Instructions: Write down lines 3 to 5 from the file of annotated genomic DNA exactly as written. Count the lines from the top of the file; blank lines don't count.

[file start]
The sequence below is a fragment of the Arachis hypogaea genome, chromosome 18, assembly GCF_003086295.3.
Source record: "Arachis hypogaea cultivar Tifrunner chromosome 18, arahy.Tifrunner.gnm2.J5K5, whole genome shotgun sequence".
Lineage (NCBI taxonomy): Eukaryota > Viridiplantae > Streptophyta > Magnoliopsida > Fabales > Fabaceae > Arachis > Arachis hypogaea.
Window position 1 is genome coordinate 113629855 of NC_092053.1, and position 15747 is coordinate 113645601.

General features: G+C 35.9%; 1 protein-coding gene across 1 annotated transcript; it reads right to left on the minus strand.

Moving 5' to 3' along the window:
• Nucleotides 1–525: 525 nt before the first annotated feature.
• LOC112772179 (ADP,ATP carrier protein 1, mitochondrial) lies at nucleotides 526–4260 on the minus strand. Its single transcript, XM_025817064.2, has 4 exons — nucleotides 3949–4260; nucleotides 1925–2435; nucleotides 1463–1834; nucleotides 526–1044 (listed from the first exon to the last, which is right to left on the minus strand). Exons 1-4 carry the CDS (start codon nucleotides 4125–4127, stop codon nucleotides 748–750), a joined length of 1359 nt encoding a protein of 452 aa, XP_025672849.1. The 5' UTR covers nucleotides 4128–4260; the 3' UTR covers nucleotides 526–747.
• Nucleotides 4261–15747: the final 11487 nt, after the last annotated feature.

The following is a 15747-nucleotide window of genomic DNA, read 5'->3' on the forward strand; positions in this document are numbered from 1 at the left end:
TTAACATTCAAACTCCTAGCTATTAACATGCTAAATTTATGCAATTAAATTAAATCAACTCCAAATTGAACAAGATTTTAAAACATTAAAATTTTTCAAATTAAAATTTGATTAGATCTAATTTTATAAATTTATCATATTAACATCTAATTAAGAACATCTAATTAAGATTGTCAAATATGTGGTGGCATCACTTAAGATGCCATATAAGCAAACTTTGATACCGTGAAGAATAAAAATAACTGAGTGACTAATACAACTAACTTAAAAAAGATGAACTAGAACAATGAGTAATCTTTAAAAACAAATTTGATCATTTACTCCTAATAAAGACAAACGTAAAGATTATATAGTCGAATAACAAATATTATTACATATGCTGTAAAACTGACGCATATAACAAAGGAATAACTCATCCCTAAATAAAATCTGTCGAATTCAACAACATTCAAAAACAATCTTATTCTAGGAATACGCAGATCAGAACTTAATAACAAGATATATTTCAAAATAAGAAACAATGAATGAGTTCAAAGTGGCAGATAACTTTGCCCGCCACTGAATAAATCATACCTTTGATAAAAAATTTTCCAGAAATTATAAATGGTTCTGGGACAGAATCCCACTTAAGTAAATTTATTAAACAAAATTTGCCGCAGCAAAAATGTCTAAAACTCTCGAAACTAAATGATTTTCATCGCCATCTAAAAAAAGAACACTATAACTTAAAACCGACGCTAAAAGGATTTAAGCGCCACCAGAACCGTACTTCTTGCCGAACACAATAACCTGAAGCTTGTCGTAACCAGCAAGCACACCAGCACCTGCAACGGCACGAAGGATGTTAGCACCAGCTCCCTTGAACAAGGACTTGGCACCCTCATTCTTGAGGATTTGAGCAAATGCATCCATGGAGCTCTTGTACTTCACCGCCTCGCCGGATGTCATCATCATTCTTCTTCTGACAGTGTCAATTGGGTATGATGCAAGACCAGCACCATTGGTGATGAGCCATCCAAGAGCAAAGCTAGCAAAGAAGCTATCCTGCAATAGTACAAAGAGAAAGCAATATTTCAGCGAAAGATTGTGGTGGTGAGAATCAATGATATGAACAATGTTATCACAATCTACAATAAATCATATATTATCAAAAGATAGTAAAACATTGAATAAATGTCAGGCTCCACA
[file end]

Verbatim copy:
Lineage (NCBI taxonomy): Eukaryota > Viridiplantae > Streptophyta > Magnoliopsida > Fabales > Fabaceae > Arachis > Arachis hypogaea.
Window position 1 is genome coordinate 113629855 of NC_092053.1, and position 15747 is coordinate 113645601.

General features: G+C 35.9%; 1 protein-coding gene across 1 annotated transcript; it reads right to left on the minus strand.